It has been an awfully long time since I posted on here. November, I believe, was the last time. When I left you last, I was undertaking my teacher training and stressed about work. Well, what has changed since then? Not a lot. I am still stressed. I am still in teacher training. But my future path may be different, dear reader. For I have made the decision to re-apply to go and teach in Korea with the EPIK Programme again. Those who read my sporadic blog posts will know that I miss Korea. I miss EFL. I miss basically everything about those glorious two years. So this should really come as no surprise.
So, I have been home since January now. Nearly 6 months. Half a year. We are fast approaching a year since I left Korea. And I decided it was time for me to reflect on this. What do I think, having been out of ESL for a year now? What are my future plans?
I don’t think it is a secret to anyone that since leaving the world of ESL I haven’t coped with life in the West that well. Although I loved being in Canada, I couldn’t work there so that was never going to be a long term solution. Montreal is a fantastic place to be (Marta is currently back there, and although it isn’t in the best of circumstances, even she can’t deny it is a great place). The people I met in Canada were friendly and treated me well. But most importantly – it wasn’t “home”.
The biggest feeling I have had since leaving Korea all those months ago is one of not really belonging anymore. Home, or what was once home, doesn’t feel like it for me. At first, I assumed it was simply reverse culture-shock.. But after a year, and still feeling the same, I know that isn’t the case. I am a traveler at heart and being at home provides me with no adventure. I get up everyday, like many, and go through the motions. But I have seen a glimpse of something different and now there is no going back. I took the red pill, and leapt down the rabbit hole.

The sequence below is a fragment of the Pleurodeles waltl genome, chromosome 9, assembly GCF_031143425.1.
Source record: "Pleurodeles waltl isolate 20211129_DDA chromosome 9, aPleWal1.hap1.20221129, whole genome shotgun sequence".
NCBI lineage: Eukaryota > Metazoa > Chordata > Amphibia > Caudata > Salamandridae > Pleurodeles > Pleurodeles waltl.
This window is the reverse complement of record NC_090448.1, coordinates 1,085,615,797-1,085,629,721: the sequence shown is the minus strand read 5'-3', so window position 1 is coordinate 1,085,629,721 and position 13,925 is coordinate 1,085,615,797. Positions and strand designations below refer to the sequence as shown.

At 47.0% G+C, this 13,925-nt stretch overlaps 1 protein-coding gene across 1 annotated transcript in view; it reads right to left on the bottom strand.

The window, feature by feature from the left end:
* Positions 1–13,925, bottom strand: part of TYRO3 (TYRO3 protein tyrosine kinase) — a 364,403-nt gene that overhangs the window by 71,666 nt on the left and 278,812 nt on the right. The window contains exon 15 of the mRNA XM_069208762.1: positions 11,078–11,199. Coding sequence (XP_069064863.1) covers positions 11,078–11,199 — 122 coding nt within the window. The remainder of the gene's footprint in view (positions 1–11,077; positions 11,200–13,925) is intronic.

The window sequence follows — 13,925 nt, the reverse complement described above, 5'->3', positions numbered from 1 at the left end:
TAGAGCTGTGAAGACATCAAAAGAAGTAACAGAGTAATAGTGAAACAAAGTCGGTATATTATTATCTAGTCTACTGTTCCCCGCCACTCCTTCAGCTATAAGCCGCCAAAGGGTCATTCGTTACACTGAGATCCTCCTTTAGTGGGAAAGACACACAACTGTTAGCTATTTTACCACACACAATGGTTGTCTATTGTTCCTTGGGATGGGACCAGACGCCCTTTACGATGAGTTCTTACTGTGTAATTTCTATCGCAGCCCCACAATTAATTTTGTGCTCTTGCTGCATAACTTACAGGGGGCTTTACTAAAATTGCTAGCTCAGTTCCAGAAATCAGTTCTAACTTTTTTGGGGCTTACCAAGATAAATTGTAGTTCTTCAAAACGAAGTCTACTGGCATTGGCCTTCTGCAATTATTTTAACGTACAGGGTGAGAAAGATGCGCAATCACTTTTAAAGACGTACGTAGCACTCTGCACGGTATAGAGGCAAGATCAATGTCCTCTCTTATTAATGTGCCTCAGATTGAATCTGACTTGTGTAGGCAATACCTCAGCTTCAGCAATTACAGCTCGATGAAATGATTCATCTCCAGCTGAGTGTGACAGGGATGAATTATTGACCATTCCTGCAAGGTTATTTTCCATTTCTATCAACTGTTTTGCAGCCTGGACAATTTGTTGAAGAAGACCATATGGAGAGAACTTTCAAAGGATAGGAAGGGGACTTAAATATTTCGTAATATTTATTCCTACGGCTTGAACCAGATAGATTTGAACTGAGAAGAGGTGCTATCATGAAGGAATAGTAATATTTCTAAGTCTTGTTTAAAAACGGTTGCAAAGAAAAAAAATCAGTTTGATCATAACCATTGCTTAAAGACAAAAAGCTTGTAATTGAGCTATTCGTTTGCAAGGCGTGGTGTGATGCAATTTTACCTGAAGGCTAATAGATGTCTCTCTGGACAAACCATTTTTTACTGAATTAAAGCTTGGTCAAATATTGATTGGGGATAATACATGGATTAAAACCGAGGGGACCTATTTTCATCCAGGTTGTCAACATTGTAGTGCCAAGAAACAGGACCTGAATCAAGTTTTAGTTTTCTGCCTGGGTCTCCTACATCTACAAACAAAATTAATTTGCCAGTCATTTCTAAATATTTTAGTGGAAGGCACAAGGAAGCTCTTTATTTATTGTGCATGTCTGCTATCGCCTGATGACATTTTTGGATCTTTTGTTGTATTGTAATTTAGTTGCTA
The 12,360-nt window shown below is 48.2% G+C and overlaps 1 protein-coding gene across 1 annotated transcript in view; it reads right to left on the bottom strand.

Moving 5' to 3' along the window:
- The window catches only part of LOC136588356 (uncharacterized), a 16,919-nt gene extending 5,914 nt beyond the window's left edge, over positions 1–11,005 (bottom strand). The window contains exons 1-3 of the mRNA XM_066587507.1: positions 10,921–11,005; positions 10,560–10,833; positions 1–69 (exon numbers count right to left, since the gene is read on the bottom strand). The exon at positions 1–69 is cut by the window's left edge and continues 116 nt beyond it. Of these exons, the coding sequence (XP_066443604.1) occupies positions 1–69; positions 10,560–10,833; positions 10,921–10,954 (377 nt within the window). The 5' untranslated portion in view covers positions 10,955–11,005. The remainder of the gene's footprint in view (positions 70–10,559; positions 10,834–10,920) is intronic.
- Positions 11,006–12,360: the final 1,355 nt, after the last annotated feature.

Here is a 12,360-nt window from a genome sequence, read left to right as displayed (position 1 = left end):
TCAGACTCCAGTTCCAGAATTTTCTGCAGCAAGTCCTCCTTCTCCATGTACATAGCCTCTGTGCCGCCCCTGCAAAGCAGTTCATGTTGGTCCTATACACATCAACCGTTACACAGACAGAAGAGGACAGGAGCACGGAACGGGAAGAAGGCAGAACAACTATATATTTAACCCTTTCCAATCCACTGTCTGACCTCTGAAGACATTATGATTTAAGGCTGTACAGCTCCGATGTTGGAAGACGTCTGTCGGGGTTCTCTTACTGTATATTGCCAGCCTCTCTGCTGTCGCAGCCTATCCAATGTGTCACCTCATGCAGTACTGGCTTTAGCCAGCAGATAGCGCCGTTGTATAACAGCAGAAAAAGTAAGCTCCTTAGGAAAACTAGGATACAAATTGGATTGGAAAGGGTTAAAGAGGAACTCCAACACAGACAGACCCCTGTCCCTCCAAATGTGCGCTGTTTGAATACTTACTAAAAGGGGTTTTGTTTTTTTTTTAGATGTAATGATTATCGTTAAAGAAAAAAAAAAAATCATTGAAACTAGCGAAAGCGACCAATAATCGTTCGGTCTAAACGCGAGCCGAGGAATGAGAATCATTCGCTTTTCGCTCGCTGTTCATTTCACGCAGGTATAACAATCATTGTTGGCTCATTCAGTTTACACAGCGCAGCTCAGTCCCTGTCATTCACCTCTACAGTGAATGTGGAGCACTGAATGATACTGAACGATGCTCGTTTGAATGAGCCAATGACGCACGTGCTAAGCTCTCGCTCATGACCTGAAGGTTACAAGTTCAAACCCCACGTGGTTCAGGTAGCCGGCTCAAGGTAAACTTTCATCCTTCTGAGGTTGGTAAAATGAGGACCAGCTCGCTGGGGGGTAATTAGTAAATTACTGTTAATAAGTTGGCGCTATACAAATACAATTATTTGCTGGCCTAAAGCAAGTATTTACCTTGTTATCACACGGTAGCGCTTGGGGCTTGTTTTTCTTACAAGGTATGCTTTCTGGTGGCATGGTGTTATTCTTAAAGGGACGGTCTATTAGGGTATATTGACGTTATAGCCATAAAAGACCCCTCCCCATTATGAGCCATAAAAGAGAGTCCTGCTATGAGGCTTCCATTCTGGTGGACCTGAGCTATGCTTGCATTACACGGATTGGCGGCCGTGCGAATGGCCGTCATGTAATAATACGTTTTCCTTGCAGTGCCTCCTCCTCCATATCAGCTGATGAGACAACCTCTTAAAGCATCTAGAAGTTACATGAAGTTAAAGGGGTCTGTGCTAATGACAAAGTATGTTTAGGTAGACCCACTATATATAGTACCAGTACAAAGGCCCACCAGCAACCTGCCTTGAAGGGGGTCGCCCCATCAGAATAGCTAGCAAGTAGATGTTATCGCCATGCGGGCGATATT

But in doing so, I discovered something wonderful. I discovered friends I never would have met otherwise who mean the world to me now. I discovered a way of doing a job that brings you joy everyday. A job that is always different, challenging but extremely rewarding. A way of life that is unique and a wonderful community of people to share that with. Given my chance to do the last year over, I wouldn’t change much. But if I had to make one change, it would be never leaving the world of ESL.
I miss it everyday, and though I enjoy my job now, it isn’t anywhere near what I felt doing ESL. I miss my friends, my little apartment. The ajumma at the corner store who gave me tomatoes one summer day because she had some spare. The ajusshi who ran a local glasses store, and provided Marta and I with the same service a year later. I miss coffees overlooking the city of Cheongju. I miss brunch with TJ. The smiles of my kids as they finally got that word right they’d been struggling with. Their enthusiasm for Sports Day. I miss never knowing what was going on.
I miss the life of the expat.
And friends – as great as it is being home, I count everyday down as one less until I can leave again. Once the travel bug bites you, and you experience that life, I honestly don’t think you can happily do anything else.
As a wiser person than I said, “I am not the same, having seen the moon shine on the other side of the world.”